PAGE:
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what hope isSo now that we’ve established what hope is not, what if we try to look at what hope is? Rebecca writes (still just in the very first pages of the foreword to the third edition of Hope in the Dark):

”Hope locates itself in the premises that we don’t know what will happen and that in the spaciousness of uncertainty is room to act. When you recognize uncertainty, you recognize that you may be able to influence the outcomes – you alone or you in concert with a few dozen or several million others. Hope is an embrace of the unknown and the unknowable, an alternative to the certainty of both optimists and pessimists. Optimists think it will all be fine without our involvement; pessimists take the opposite position; both excuse themselves from acting.”

The most impactful part – for me – is this: in the spaciousness of uncertainty is room to act.

The spaciousness of uncertainty – the vast expanse of no-thing that opens up for some-thing to take place, some-thing to enter the arena, to happen, simply because it is time. Not knowing what will come out of it (do we ever? Truly? Know? Believe, think, can logically assume… sure. But know?), if anything. If it will make a positive impact, or just be like a stab in the dark, seemingly pointless?

And then there’s the embrace of the unknown. That’s hard enough for many of us, I posit, so what about embracing the unknowable? That which is not possible to know. As a former control freak (at least ”former” suits most areas of my life today, but I can probably round up a few near and dear ones who would say I am still a staunch control freak in part…) I’ve learned to live in the unknown, to be ok in it, with it, and even better, to actually thrive there. But the unknowable? I’ve never even considered the difference between the unknown and the unknowable, until this very moment. Have you?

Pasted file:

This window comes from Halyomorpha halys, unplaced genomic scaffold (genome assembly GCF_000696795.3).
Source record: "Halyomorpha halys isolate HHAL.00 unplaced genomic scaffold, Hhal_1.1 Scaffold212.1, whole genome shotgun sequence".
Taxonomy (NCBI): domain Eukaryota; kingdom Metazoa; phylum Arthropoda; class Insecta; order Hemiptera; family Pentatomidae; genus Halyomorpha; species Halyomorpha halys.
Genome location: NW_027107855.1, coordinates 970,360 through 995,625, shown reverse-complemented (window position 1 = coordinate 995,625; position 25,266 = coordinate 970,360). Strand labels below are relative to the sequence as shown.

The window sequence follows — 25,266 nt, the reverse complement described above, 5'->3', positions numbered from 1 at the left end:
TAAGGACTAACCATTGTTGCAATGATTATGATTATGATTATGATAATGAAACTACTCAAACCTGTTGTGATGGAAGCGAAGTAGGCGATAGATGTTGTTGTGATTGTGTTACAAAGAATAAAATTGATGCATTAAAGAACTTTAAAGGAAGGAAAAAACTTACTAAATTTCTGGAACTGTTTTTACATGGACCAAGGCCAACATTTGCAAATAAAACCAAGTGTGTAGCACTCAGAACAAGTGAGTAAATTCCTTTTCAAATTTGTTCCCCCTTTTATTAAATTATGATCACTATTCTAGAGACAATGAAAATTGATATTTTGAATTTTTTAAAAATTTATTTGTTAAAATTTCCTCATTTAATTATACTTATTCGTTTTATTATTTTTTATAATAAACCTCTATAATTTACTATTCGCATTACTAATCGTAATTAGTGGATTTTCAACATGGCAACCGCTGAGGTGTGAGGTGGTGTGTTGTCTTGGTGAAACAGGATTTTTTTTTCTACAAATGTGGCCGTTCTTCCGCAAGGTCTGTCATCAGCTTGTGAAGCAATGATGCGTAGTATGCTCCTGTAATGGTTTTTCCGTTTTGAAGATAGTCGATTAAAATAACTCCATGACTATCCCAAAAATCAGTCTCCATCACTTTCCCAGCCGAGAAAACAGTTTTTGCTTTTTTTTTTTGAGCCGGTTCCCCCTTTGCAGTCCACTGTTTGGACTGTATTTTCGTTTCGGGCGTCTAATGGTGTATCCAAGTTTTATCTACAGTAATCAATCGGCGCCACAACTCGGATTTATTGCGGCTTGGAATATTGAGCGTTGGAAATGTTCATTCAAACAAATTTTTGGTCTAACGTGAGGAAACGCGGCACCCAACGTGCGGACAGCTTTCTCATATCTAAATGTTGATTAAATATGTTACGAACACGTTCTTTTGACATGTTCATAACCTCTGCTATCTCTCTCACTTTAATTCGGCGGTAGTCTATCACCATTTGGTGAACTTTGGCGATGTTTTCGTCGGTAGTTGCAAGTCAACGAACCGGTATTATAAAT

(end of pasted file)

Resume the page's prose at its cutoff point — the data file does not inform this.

#Blogg100 challenge in 2017 – post number 3 of 100.
The book “Hope in the dark” by Rebecca Solnit.
English posts here, Swedish at herothecoach.com.

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Who I already am.

September 10, 2016
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So, even if you make plans you never think you’re really ready for marriage?” 

“No,” Seinfeld said. “It’s like any growth. You can’t be ready for it because it’s growth. It’s going to be new. You’re going to have a new life. You’re going to be a new person.”

I like Seinfeld’s definition of growth. You’re not ready for marriage. You’re not ready to start a business. You’re not ready to move to a new city. You’re not ready for growth … and that’s exactly why it will make you grow. Start before you feel ready.

By definition, growth must be something that makes you feel unprepared and uncertain. If it was comfortable and easy, it wouldn’t be growth. It would be normal. It would be standard. It would be who you already are.

* * * * * * * * * * * * * * * * * * * * * * *

BoldomaticPost_Who-I-already-amWho I already am.

Wow.

I read that sentence over and over again, shiver, close my eyes, and feel my entire body relax into the unknown, that thing, which I am not, and never can be, ready for.

If I was ready, I would already have done it.
The only way to “be ready”, is to have already done it.
And I haven’t. Not yet.

Exhale and let go.
Knowing letting go opens up for letting come that which wants to happen.

That me – that is a second from emerging from the growth.
That me – that in the next moment, again will be not-ready for the next thing, and the next.
A never ending story, and that’s precisely how it’s supposed to be.
Otherwise I would never grow into becoming whom I will become.

And in the meantime, as I practice the fine art of being gentle towards myself, that which is life is lived, loved, experienced and treasured. Each glorious unknown and non-ready second of it!